A month passed by in this manner, when one morning the commissioner general received orders to set out immediately for Nantes. There was no longer a moment to lose; he must accomplish his generous design within the next twenty-four hours, or renounce it forever.
His heart filled with anxiety, and his brain almost on fire, he hastily quitted his chamber and set off at almost a running pace in the direction of the Oratory. Fortunately the air soon restored to him the self-possession and reflection of which he stood so much in need; he felt the necessity of slackening his pace, and controlling his emotion in order to avoid suspicion. He had besides a difficult game to play with the gaoler ; to be liberal with his gifts, and at the same time keep that individual in proper awe of him.
"And how do our protegees get on, citizen Scevola ?" said he, accosting the Cerberus in the most friendly tone he could assume.
"Rather say your protegees, citizen," responded the gaoler in a bantering way.
"Well, mine, then, if you like, although it was only the other day you confessed that the three children - for these young girls are nothing but children - did you good to see them, they were so pretty and so good-humored."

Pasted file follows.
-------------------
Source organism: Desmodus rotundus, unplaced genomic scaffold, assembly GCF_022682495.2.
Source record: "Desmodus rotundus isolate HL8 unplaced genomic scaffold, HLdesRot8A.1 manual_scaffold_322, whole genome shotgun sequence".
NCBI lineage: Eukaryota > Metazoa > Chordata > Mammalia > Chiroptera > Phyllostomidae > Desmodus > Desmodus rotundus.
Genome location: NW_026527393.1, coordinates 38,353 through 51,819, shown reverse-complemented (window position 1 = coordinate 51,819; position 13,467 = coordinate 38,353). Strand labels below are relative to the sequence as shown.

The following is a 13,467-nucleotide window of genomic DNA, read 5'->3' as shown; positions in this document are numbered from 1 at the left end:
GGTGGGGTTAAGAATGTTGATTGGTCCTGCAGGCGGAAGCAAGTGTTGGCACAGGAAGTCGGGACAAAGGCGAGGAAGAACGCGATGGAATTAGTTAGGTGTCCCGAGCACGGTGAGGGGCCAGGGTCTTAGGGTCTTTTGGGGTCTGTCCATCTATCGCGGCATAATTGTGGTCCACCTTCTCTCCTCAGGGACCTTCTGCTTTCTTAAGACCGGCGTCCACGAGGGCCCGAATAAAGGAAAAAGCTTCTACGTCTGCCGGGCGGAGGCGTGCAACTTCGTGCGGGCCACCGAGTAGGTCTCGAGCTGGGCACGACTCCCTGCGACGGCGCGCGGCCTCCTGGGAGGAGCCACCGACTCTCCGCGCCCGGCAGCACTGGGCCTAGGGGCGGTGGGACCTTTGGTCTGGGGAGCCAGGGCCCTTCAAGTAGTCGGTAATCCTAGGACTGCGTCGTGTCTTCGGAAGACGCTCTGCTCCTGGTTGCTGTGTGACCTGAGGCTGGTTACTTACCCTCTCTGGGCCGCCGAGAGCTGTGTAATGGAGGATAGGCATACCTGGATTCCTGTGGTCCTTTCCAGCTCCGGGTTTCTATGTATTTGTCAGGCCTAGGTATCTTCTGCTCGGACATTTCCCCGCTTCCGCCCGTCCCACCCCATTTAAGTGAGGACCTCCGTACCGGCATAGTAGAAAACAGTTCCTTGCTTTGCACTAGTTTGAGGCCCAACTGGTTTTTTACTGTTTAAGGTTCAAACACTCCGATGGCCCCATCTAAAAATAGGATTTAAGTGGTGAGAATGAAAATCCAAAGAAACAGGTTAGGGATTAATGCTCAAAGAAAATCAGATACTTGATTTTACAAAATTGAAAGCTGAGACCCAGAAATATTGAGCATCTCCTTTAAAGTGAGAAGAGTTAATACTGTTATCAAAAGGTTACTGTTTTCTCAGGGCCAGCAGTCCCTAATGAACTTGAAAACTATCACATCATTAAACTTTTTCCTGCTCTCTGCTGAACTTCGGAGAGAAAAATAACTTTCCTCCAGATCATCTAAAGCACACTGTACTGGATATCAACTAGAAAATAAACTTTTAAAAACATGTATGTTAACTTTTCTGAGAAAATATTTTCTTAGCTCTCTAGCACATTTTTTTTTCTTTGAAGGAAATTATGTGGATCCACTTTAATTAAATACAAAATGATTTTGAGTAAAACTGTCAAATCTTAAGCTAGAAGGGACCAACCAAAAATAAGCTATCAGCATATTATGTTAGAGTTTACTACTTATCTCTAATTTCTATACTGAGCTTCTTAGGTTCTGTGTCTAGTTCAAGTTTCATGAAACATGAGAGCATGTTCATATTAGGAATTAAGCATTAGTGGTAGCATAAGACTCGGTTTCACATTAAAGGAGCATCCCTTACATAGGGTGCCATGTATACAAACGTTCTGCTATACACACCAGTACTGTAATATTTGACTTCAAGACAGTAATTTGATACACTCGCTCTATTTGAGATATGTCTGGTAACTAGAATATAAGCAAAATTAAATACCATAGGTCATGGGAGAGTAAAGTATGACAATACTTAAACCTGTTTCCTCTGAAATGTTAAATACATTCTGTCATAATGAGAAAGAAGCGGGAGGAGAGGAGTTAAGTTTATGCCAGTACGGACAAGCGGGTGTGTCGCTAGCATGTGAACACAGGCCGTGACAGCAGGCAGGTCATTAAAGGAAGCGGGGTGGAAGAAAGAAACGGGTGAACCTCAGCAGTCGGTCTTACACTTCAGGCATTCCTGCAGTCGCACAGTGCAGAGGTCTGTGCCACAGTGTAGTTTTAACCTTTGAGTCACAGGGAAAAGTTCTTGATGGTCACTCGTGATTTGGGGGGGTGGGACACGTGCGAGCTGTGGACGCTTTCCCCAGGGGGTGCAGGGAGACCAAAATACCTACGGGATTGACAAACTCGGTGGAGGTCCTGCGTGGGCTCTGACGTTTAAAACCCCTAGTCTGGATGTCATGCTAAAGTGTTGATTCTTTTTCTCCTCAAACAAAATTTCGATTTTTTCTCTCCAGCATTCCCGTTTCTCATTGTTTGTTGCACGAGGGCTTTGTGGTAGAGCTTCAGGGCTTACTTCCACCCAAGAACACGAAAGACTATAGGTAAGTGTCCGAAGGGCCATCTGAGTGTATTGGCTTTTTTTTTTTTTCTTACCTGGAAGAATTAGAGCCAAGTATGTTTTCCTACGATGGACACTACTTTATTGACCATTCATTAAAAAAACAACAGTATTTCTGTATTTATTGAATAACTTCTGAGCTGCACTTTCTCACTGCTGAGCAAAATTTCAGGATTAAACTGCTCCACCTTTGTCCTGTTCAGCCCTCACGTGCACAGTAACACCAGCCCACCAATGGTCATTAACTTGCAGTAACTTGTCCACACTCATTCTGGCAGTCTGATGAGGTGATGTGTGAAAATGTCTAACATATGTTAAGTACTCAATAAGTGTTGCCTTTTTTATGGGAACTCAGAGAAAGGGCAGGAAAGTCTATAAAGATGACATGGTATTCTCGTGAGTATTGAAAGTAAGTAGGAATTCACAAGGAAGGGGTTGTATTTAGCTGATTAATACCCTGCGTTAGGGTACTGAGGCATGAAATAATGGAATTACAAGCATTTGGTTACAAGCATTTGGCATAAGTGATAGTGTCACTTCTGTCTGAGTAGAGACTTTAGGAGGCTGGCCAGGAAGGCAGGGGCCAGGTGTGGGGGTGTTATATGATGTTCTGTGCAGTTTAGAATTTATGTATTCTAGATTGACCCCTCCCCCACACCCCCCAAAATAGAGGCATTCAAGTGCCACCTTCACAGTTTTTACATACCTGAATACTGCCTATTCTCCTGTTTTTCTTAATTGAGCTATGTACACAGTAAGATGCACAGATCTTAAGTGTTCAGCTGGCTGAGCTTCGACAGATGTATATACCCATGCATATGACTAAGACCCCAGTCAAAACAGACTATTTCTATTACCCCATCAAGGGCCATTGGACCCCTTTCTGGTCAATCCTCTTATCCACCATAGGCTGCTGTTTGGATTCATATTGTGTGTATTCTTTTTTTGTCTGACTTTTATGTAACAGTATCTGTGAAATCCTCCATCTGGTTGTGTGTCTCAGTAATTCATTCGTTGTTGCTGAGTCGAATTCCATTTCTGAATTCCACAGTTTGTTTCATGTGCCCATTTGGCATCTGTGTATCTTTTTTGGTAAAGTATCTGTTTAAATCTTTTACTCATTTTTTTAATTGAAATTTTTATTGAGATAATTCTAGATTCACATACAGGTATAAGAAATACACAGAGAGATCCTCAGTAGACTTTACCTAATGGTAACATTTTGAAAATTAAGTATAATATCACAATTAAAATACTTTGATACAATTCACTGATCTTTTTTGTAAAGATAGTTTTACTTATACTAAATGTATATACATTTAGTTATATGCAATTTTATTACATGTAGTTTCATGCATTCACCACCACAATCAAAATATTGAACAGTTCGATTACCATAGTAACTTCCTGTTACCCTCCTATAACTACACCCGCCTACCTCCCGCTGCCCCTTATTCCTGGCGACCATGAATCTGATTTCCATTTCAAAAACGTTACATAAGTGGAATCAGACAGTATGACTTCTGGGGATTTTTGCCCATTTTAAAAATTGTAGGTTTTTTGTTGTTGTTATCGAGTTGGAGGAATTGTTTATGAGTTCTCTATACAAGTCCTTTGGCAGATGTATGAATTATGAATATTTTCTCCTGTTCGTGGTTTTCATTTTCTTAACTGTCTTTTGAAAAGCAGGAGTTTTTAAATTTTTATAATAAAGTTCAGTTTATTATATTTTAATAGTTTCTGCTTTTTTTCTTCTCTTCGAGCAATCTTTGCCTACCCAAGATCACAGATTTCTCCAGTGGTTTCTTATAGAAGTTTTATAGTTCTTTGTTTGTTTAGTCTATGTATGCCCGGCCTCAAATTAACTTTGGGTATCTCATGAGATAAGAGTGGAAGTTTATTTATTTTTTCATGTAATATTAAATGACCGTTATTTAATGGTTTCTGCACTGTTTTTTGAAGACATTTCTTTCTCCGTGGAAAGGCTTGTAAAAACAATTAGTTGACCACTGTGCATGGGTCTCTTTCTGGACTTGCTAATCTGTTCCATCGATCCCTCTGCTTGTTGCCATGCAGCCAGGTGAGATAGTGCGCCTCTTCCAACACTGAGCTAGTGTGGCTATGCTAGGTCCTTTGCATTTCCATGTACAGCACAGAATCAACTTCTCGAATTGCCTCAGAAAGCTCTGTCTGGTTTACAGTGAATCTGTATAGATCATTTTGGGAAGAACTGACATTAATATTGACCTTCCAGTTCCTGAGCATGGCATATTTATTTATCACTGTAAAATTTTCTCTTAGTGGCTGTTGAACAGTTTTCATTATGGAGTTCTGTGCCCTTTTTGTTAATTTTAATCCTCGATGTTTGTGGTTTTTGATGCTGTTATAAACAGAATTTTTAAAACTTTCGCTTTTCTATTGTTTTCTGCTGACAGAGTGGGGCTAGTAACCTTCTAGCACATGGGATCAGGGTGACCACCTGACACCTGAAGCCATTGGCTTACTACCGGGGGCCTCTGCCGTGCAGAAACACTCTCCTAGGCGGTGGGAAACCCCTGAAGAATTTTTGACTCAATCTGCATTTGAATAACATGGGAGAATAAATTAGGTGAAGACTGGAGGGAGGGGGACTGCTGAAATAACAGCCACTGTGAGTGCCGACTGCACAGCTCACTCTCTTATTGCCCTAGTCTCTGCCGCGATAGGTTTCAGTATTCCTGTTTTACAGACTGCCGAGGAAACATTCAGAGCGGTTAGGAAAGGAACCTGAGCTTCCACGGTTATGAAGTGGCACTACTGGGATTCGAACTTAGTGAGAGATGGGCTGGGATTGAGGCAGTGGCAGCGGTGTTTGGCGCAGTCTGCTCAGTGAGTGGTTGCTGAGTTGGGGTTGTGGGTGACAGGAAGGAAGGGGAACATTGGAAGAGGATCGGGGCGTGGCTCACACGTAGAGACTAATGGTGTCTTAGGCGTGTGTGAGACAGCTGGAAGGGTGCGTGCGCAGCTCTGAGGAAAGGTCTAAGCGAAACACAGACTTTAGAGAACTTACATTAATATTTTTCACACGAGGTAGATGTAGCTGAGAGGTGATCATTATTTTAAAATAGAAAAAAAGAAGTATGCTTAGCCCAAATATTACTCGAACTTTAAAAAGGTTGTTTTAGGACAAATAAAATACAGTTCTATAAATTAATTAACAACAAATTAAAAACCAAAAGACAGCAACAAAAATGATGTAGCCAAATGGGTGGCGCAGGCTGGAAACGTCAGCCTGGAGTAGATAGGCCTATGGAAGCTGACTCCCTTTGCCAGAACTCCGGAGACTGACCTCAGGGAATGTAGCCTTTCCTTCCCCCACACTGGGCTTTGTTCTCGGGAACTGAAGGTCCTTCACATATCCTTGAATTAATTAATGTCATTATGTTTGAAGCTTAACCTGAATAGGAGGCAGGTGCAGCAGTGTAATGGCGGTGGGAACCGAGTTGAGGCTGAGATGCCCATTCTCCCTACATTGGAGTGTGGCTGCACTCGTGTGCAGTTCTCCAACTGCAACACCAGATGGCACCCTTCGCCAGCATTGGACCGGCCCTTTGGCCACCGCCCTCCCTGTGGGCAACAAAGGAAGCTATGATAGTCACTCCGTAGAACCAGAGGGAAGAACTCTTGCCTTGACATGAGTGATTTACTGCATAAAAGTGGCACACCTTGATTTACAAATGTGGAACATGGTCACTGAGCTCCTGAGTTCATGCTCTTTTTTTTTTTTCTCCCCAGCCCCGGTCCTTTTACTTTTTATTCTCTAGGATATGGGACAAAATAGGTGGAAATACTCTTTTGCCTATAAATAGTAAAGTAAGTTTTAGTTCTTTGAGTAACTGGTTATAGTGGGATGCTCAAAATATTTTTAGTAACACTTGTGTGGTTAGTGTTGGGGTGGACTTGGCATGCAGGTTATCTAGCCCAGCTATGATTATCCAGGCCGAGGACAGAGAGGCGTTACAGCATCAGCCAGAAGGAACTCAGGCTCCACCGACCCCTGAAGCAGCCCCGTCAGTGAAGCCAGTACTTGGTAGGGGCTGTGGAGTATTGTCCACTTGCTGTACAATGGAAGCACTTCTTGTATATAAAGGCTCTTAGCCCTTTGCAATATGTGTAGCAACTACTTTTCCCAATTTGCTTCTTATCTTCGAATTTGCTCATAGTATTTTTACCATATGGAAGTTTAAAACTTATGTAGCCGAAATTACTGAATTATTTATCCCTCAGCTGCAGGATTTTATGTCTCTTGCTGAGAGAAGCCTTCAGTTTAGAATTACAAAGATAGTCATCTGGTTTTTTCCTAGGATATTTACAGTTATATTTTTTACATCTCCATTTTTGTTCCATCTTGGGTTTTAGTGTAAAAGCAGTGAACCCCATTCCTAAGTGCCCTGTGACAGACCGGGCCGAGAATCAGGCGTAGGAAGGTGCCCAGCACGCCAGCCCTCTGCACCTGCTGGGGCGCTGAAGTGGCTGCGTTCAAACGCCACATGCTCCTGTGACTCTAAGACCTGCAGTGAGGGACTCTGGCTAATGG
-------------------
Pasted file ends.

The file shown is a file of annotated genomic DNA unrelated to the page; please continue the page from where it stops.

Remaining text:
"It is true they are well enough for aristocrats, especially when they say to me in their coaxing way:
"’My good sir, (they call me sir, the same as in former times,) do tell us who sent us this, who sent us that?’"
And for my part I am obliged to tell them the first thing that comes into my head ; but I do them justice, I take good care of them, and if it costs you a trifle too much, citizen, you may make your mind easy that they are excellently well looked after in their hole ; and as for that, they never complain, but are singing away all day long just like so many linnets."
"All very well, but linnets, you know, do not live long in a cage ; we must have the air of the fields for them, and that without delay."
"Ay, ay, there it is again ; always singing the same tune; a little patience ; and the plague -"
"I tell you, once for all, my patience is at an end, and I can wait no longer," cried the commissioner general, abandoning in spite of himself the tone of moderation he had at first assumed. "You have been cajoling me with fine words for the last month ; it is time now we should have something more !"
"Ho ! ho !" replied the gaoler impatiently," you take a good deal upon you, master commissioner ! a word more, and I reconduct your protegees, as you
call there, to prison; since you are so anxious they should breathe the fresh air, that will be the shortest cut to it,''